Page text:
Crisis On The Family Hobby Farm

In March we had 2 healthy bull calves born.  One has been sold for a good price and the other is growing nicely toward the freezer

The Scours:  That’s right, our 8 month old yearling bull has the scours.  Saturdays afternoon he seemed fine!  Sunday morning he was a little listless and hadn’t eaten the corn from yesterday but I was busy and had other things on my mind.  Monday morning he is down in the lot where he seldom goes and won’t come up when I call but I have to get the heater working in my truck.  It is cold again and supposed to stay this way for a few days.  Monday afternoon he is down in the field and can’t get up.  That quick!

It is 3 in the afternoon when I discover this.  I will be dark by about 5:30 or 6.  Pauline will be home shortly but other than her I don’t have any help and I don’t want to leave him the field overnight.  Dexter cattle are a small breed but at 10 months he is still about 400 pounds and can’t even stand let alone walk to the barn so a way to transport him has to be devised.  As the commercial says, I admit I am not the man I used to be; but I never was man enough to pick up a 400 lb. anything and carry it.  About 7 that ev3ning we finished up.  Had him in the barn a temporary stall set up feed and water available to him, all the water down his throat I could get and my neighbor gone home.

But that was the short version.

We started out with our flatbed trailer and the four wheeler.  Of course he is on the hillside.  Couldn’t lay down on the flat ground where we could get to him easier.  We started out by unhooking the trailer chocking the tires so it would not roll downhill tilting it up and rolling him on the back end and hooking back up to the four wheeler.  Of course just when we are hooked up again and ready to go he gets up just enough to get back off the trailer and lay down again.

This is not going to work!    We need a new plan.  What we settled on was a pallet.  4′ x 4′ sq..  Our neighbor shows up about this time and helps us get him on the pallet and tie him down.  Hook up to the four wheeler and away we DON’T go.  Too much drag. Leaves and dirt keep piling up in front of it and not enough power to get over it.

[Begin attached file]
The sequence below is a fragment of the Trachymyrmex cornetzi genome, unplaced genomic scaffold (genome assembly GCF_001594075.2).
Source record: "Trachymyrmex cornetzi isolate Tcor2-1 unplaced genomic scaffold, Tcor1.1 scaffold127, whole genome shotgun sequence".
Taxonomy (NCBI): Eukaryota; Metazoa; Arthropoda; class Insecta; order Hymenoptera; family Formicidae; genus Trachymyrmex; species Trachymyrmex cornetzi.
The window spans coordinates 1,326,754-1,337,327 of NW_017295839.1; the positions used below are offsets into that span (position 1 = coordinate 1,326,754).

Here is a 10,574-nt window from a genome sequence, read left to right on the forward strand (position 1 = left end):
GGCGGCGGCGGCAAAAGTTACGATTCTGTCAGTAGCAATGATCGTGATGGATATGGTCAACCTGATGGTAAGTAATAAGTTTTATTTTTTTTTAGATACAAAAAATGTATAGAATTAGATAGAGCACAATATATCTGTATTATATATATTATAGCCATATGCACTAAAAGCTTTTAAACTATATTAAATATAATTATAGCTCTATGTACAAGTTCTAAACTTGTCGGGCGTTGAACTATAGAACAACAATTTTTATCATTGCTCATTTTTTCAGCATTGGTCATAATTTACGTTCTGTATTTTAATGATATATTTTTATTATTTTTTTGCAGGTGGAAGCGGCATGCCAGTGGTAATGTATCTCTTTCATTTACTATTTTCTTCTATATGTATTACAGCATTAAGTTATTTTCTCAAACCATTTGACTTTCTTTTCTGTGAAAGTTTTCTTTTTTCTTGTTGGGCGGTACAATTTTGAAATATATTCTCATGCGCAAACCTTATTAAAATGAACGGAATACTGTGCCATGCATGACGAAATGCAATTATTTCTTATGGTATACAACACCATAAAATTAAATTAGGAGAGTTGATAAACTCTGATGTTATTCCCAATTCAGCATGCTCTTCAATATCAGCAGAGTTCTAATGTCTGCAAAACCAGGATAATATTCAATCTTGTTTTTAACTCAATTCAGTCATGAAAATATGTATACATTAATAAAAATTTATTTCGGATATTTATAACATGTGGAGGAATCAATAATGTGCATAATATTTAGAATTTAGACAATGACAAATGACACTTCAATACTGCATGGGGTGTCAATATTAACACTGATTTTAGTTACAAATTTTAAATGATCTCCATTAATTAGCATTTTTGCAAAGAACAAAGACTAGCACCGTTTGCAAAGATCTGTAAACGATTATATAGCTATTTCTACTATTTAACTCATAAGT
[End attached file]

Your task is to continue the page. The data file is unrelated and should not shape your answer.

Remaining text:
I have to go get the tractor and it is beginning to get dark by now so we hurry.  We hook up and drag him into the barn close it off so he can’t get out but more so other animals can’t get to him in his weak condition.  You know, neighborhood dogs, possible coyotes or just the unknown.

We have medicated with pills from the local co-op and poured, literally poured, he won’t even try to drink or eat on his own, all the water we can get h I’m to take down his throat.

I go out again before bed to check on him and give  him more water.  Tuesday morning he is still with us and seems a little stronger but still not up or taking liquid or feed.  Several times through the day right up till bedtime I go out and give him water.  He seems to be holding his own but no better.

Wednesday morning; he gone.  The first animal we have lost to any kind of sickness since we have been here.  Not a good feeling.

The cause?  I am not sure.  Even the universities can’t give a definite answer just a number of possibilities.  http://veterinaryextension.colostate.edu/menu2/Cattle/Calf%20Scours%20101.pdf     To the best of my knowledge I did not have any of the causes listed.  I have one thought and it is not a pleasant one.

He was in the same lot with the pigs.  Not a problem in itself except that he may have been trying to eat the undigested corn from their waste and naturally picked up bacteria from there if that is in fact the case.

The real cause though is that I did not pick up on the symptoms early enough to head it off regardless of the original cause.  Again: Not a good feeling.

Sorry if this lacks the humor that is normal for me.  I found no pleasure in writing this one.

Bob

 

 

 

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